Build foundation for next level coach – “How can I give the next level coach the best product!”

High school athlete – 14 to 18yrs old is HUGE! 

College athlete – not always coming from solid foundation.  Just because someone makes D-I doesn’t mean they’re ready

Example of poor collegiate coaching – One of his skiers went to Harvard and was given a weight program for the football team

Educate – Make parents allies, not enemies; Debunk myths

Teach athletes to become their own best coaches

Example of psycho parents: couple who tried to get kid born at optimal time for sports (January)!

Average US ski medalist = 35-38 yrs old

Measuring PHV is easy – Track on doorframe!

Move stamina later than normally recommended to avoid high training volume in PHV years

Fast learners = accelerate opportunity

Slower learners = isolate, innovate, innervate

Don’t assume a foundation is there!

Pyramidal model vs. Vertical model

Pyramidal model = set times for advancement.  Problem = less ability to ID talent

Vertical = allows more range upward and downward.  Problem = requires intensive communication among coaching staff

Expose to higher level but not full time, in cases of fast learners (good example = Lindsay Vonn; Michelle Wie, Freddy Adu = too much high level exposure)

Vonn at age 13…trained mostly with her peer group but also trained with senior level skiiers

Funnel plan = loosely construct 10k hour rule and see where it takes you

Know whether they are able to move up based on skills needed to move up.  Create skill acquisition worksheet.

Technical statement – lays out foundation

Philosophy. Foundations.  Strategies.  Coaching language.  LTAD and skill acquisition.

Keep rebuilding system

Don’t confine…refine!


Guido van Ryssegem: Movement Variability - What is in it for Us?

Movement is the only reason we have a brain

Systems appraisal that is constantly changing

Think beyond the musculoskeletal system -->BRAIN!

Motor learning = same with grandma and elite athlete

Several attempts at same activity lead to different paths of performance

Tasks – Movements – Motor skills

Brain does not care how we move; it just wants to get the job done

Automaticity removes variability to create optimal control of tasks

His son had a confirmed 2,432 yard shot as Army sniper…6 yards short of world record

Motor control…not strength

Don’t want too much or too little movement variability

Fat people aren’t lazy…would you be excited to exercise if you were carrying 100 extra pounds on your body?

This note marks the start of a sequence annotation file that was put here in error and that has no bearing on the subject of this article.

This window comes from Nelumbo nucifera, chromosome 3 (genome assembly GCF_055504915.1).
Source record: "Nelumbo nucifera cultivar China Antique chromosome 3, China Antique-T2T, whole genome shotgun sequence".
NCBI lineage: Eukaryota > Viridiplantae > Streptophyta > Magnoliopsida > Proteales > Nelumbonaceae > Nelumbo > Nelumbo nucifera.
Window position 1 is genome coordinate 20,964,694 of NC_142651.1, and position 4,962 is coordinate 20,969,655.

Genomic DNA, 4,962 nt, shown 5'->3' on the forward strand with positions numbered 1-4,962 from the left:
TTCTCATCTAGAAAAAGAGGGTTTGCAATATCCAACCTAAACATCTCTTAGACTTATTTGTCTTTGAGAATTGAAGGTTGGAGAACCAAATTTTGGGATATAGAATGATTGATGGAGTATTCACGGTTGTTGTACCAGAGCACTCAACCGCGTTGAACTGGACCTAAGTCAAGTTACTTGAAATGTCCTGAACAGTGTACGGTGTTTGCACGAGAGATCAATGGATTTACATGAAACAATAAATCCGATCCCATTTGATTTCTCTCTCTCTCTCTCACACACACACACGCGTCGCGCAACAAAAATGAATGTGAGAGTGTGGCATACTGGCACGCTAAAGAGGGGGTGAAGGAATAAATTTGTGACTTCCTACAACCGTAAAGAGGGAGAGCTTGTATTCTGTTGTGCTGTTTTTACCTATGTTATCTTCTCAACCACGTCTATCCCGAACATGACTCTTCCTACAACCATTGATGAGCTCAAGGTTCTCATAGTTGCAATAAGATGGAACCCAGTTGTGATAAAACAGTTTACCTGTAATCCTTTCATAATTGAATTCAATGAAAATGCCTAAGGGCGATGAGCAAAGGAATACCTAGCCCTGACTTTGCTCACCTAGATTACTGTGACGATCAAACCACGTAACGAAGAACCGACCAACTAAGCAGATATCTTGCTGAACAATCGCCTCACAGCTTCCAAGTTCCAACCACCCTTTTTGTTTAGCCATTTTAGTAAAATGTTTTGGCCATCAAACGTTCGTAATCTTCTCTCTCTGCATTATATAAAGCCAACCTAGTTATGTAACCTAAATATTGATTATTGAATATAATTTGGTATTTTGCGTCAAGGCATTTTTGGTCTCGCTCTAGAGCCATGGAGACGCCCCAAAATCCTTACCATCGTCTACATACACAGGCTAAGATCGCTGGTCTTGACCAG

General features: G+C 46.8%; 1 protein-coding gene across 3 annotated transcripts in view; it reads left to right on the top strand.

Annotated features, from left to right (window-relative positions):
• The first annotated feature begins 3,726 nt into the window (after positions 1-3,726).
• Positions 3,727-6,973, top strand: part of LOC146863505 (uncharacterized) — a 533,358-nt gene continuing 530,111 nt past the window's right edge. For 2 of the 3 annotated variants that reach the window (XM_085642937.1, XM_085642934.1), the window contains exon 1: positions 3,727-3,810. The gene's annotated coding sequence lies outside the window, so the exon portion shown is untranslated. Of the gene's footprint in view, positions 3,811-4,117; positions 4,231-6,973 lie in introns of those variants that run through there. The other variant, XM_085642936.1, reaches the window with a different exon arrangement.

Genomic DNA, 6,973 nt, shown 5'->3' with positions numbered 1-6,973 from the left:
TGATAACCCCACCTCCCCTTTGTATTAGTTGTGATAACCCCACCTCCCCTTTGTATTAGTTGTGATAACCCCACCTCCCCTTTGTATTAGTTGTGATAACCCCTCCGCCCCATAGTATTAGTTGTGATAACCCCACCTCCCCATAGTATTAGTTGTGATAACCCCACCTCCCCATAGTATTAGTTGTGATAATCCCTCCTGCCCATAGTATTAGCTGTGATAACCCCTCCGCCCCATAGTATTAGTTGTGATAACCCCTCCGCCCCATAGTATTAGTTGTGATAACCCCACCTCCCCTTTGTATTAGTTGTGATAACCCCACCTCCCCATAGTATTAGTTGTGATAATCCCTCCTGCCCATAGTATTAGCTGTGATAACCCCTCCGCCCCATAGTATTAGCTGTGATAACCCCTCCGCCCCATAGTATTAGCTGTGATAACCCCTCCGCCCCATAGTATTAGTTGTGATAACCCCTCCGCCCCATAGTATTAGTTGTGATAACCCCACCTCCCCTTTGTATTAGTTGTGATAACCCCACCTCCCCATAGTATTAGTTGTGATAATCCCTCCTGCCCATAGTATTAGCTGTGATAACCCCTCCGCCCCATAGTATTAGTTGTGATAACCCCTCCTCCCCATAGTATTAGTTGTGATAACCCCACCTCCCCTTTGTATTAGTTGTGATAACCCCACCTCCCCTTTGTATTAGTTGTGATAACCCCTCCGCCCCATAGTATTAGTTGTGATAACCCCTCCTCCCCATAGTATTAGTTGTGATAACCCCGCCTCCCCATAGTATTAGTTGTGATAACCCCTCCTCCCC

Neutral zone (Janda) – most optimal position for the joint to be in  = homeostatis

ACL tear = can’t control internal rotation

Keep it simple

  • Strength = lift heavy
  • Power = lift fast
  • Mass = lift a lot

Changing perspective on unstable surfaces…may be useful for variability

Variability used to be seen as random; Instead it may have important data based on chaos theory

Central nervous system acts based on chaos theory.  Make order out of chaos

Task specific practice optimizes accuracy and efficiency of associated motor pattern (not client’s fault if they can’t figure it out!)

Dynamic systems theory – Learn to figure it out. (“Learn to shut up” as a coach)

Sport specific, culturally biased, time driven – Cueing considerations

Self organization – We interfere too much too early

Tim Lincecum – Father wouldn’t let anyone touch his son.  Mechanics evolved when he got to majors on their own.

Self organization in nature – Bats, fish

Why is self organization important -> Anthropology.  Better chance for survival

But ironically…we have better recovery and training but squat worse than our ancestors!

USA has lost the art of play.  We have been scared since 9/11 (note: Guido is from Belgium initially). 

Problem of reduced playtime especially notable in females.  Female ACL injuries in USA basketball players 4x that of other countries. 

Anecdotal example: had room full of female college basketball players.  Asked all to stand.  Then told those with ACL injuries to sit.  Asked those still standing if they described themselves as tomboys growing up.  All said yes!

ACL injury indicates lack of complex mapping

Kids are “motor morons”.  Variability of movement decreases as we become more proficient with a skill.  Let kids explore their environment.

Elimination of physical education curriculum has created “motor morons”

Swiss ski team asked for beach volleyball court access when visiting US training facility in Vail

However…as skill becomes more proficient, variability can go up in a good way.  Example: Michael Jordan.  Once proficient with basic dunk, he could move on to inventive dunks. 

Brain is made to do incredible things (Pele, Michael Jordan)

We can lose the ability to do the simple if we focus on the complex too much.   Add variability once motion is controlled.

Para-athletes stabilize differently than able bodied. 

Unorganized random movements are the basis for postural control. 

Movement variability and rehab – Degrees of freedom compress through self organization of the brain

Kids pull themselves up way too early – Parents make competitors out of kids before they know their names!

Turkish getup – Similar to how babies get up

Variability prevents decrease in performance – Soccer on a golf course, using balls of different sizes

There’s a child inside all of us!

Post-rehab – load em up as fast as they can (Siegler 1996).  Fewer ways to lift a heavy weight wrong than a light weight.  Light weight allows too much variability in someone who was never strong.

Variability starts high (many different ways to move); decreases (movement proficiency); increases (proficiency allows for greater variation)

Great ideas alter the power balance in rehabilitation, that’s why they are initially resisted

Three types of constraints – Task, body, environmental. We spend the least time with environmental (a mistake)